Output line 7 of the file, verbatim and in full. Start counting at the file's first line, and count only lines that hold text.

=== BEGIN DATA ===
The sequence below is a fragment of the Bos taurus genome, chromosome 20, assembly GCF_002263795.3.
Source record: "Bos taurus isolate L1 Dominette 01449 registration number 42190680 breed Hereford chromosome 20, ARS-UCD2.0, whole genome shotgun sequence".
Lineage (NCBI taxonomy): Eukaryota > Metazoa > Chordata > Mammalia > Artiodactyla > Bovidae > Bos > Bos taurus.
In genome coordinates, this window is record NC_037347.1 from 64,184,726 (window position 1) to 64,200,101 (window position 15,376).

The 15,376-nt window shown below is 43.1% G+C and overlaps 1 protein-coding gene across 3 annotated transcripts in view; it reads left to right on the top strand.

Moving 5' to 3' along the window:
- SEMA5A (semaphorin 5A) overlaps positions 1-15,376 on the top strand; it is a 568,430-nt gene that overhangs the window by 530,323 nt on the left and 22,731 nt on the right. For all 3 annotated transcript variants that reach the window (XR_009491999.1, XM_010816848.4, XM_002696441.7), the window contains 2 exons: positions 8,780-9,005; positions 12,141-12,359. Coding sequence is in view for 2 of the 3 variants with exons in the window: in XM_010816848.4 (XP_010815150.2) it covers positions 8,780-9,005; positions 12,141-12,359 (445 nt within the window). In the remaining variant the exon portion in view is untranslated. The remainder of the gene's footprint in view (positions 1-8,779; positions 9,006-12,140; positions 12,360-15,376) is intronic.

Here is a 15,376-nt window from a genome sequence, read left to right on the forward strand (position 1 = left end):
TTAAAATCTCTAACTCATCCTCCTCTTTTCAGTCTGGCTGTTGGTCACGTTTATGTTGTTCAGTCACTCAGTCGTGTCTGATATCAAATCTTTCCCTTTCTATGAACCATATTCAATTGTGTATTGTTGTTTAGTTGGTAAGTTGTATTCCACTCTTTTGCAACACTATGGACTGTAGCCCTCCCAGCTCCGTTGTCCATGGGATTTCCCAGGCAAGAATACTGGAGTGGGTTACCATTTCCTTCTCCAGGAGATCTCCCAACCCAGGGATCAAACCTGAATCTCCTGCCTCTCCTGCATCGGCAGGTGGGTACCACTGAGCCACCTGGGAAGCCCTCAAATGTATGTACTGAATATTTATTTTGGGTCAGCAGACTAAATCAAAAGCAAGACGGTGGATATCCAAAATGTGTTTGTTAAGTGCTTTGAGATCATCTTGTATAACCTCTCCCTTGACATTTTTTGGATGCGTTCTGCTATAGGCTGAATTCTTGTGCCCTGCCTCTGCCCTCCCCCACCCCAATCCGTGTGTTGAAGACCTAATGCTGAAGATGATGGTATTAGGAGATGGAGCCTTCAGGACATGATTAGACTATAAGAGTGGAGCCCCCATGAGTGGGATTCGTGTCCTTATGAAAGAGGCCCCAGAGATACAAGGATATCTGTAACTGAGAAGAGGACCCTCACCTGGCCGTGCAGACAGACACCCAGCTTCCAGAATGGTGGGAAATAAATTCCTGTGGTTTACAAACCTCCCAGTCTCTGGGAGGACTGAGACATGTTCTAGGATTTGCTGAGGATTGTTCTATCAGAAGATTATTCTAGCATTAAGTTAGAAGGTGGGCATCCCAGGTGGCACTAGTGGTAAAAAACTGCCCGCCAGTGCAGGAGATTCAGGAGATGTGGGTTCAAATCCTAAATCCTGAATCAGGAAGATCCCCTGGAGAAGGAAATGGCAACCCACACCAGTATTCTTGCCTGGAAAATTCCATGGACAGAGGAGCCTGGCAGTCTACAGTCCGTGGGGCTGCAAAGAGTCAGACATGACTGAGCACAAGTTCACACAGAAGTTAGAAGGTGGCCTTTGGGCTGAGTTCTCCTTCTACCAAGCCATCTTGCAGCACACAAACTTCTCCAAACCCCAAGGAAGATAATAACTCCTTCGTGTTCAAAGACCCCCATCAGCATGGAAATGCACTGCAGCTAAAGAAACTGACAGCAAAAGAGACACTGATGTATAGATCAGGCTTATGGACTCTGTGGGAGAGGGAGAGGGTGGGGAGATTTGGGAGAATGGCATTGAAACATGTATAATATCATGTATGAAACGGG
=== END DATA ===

- SEMA5A (semaphorin 5A) overlaps positions 1-15,376 on the top strand; it is a 568,430-nt gene that overhangs the window by 530,323 nt on the left and 22,731 nt on the right. For all 3 annotated transcript variants that reach the window (XR_009491999.1, XM_010816848.4, XM_002696441.7), the window contains 2 exons: positions 8,780-9,005; positions 12,141-12,359. Coding sequence is in view for 2 of the 3 variants with exons in the window: in XM_010816848.4 (XP_010815150.2) it covers positions 8,780-9,005; positions 12,141-12,359 (445 nt within the window). In the remaining variant the exon portion in view is untranslated. The remainder of the gene's footprint in view (positions 1-8,779; positions 9,006-12,140; positions 12,360-15,376) is intronic.